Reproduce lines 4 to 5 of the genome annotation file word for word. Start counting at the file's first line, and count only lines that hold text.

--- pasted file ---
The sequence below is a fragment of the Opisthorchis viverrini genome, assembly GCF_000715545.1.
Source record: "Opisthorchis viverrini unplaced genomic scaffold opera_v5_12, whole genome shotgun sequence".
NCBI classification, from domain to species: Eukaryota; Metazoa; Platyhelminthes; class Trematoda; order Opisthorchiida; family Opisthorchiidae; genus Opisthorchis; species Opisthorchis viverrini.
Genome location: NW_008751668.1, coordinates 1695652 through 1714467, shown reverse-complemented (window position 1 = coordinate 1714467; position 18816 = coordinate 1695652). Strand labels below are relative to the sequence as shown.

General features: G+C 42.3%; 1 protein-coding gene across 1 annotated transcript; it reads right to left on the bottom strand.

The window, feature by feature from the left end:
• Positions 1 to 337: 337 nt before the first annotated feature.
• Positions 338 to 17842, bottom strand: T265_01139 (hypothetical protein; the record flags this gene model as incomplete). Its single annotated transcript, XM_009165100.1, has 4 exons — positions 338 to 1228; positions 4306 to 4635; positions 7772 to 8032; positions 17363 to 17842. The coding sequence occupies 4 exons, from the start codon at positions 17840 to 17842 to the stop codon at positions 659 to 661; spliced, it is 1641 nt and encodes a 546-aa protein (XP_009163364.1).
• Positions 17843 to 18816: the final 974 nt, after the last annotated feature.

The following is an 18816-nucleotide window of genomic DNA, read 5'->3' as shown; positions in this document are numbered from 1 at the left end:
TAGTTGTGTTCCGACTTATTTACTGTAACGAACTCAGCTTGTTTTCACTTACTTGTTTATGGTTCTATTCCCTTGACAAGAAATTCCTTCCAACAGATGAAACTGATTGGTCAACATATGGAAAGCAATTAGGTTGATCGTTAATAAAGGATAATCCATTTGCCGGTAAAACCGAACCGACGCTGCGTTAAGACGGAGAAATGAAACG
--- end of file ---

Genome location: NW_008751668.1, coordinates 1695652 through 1714467, shown reverse-complemented (window position 1 = coordinate 1714467; position 18816 = coordinate 1695652). Strand labels below are relative to the sequence as shown.

General features: G+C 42.3%; 1 protein-coding gene across 1 annotated transcript; it reads right to left on the bottom strand.